In this scenario, you only have this one query that apparently does better in SQL Server 2014 than 2017. That’s all “New CE” – there’s no CE70 vs CE 120+ at issue here. Using any known trace flag, the FORCE_LEGACY_CARDINALITY_ESTIMATION hint or the FORCE_DEFAULT_CARDINALITY_ESTIMATION hint doesn’t help. Rewriting the query is an option, but in the interim, I need a quick fix. How?
In SQL Server 2017 CU10, we have introduced a few new USE HINTs: the QUERY_OPTIMIZER_COMPATIBILITY_LEVEL_n, where n is a supported database compatibility level. This forces the query optimizer behavior at a query level, as if the query was compiled with database compatibility level. You can refer to sys.dm_exec_valid_use_hints for a list of currently supported values for n.
So to be clear, the new hint is not forcing only a specific CE model, it’s forcing the equivalent of the specific database compatibility level’s query optimizer behavior, including any query optimizer fixes that are enabled by default in that database compatibility level.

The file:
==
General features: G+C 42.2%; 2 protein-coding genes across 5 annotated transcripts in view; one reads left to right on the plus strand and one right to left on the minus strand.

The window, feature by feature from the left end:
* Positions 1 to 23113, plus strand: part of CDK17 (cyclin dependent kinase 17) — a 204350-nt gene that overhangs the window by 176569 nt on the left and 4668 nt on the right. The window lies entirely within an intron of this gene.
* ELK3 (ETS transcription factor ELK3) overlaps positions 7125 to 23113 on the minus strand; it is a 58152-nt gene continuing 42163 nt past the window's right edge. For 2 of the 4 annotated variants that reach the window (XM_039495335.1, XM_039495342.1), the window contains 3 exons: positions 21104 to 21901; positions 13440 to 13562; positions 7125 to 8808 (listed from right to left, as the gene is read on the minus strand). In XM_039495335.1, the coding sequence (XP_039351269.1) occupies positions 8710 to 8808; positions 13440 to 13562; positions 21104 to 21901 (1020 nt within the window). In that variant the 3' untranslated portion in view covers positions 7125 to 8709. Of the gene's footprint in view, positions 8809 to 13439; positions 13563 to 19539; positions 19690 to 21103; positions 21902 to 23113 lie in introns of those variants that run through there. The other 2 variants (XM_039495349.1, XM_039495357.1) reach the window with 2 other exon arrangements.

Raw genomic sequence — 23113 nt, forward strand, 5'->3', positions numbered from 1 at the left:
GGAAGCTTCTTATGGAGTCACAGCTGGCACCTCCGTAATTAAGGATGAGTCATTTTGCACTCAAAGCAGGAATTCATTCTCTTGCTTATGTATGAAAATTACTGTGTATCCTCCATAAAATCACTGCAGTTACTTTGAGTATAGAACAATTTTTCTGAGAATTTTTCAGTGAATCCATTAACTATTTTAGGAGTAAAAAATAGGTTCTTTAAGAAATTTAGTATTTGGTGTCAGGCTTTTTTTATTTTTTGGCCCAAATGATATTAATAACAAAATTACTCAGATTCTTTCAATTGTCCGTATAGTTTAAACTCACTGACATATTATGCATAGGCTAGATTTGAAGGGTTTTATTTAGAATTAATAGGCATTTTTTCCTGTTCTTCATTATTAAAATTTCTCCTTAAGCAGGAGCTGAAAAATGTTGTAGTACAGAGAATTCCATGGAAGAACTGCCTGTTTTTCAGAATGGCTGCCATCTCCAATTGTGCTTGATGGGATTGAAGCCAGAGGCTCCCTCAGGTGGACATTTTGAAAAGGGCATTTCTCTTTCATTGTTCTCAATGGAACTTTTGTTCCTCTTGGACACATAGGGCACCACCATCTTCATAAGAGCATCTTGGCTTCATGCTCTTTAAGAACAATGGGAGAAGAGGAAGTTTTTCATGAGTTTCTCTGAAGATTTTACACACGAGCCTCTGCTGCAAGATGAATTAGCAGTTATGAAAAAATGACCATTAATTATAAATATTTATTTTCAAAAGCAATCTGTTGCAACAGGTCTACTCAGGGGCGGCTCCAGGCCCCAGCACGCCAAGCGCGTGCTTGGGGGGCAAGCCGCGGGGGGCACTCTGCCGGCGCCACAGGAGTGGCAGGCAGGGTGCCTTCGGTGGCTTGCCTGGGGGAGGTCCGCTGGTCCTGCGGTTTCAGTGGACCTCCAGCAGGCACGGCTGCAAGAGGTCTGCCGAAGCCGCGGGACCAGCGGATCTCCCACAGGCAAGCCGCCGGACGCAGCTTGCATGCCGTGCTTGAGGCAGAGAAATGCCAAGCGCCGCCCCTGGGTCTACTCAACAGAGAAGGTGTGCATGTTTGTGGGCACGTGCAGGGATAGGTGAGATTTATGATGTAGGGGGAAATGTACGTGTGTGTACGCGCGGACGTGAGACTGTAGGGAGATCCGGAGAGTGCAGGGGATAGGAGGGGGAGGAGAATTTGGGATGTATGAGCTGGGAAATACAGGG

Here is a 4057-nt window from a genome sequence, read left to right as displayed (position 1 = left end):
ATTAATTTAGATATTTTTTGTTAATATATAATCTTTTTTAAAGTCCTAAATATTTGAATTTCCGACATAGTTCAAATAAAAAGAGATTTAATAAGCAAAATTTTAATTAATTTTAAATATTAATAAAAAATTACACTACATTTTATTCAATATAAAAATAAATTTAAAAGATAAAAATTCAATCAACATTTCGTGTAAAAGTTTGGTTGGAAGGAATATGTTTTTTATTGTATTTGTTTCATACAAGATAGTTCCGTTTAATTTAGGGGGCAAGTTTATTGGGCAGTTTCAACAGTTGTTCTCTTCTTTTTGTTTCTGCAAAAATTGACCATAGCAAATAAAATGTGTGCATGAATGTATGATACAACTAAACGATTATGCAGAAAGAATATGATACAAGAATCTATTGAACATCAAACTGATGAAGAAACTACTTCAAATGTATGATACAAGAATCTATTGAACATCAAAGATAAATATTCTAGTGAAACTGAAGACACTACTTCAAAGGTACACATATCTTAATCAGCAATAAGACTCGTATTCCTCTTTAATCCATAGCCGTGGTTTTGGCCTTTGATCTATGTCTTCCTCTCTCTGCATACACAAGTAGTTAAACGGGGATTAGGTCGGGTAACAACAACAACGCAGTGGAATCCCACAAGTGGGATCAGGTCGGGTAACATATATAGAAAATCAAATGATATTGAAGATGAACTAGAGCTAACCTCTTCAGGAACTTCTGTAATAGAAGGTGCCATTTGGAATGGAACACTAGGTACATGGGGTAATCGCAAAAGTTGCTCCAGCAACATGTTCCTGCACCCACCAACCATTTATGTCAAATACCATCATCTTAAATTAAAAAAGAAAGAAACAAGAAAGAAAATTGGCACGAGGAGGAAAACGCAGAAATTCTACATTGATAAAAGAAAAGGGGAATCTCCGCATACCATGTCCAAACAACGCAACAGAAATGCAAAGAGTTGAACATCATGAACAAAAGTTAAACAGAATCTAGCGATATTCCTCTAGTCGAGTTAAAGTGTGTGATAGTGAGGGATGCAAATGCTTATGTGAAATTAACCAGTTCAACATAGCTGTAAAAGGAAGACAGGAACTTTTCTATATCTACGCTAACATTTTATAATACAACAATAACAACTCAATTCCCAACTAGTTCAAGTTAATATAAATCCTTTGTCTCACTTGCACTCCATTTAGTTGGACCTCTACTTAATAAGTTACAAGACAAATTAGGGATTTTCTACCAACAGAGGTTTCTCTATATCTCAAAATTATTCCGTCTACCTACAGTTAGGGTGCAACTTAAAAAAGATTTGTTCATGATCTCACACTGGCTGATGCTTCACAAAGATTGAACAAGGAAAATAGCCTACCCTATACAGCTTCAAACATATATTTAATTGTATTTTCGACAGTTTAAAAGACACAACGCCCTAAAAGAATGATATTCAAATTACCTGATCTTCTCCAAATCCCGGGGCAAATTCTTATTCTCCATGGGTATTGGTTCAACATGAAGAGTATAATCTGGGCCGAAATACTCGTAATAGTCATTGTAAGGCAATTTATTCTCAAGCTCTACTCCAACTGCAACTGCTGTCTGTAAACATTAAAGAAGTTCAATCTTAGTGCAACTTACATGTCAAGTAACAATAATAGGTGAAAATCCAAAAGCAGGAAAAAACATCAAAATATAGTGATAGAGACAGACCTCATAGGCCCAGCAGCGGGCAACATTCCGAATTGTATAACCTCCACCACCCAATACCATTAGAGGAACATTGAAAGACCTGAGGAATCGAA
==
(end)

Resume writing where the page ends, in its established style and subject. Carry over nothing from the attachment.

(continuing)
Something to keep in mind, though ideally not something you’d want to use regularly.
Aaron Bertrand gives us the highlights:
Certificate Management in Config Manager View and validate all of your certificates from a single interface, and manage and deploy certificate changes across all of the replicas in an Availability Group or all of the nodes in a Failover Cluster Instance.
Built-in data classification A new
ADD SENSITIVITY CLASSIFICATIONstatement helps you identify and automatically audit sensitive data, a huge step up from the previous SSMS wizard (which just used extended properties).
Aaron also digs into the engine a bit: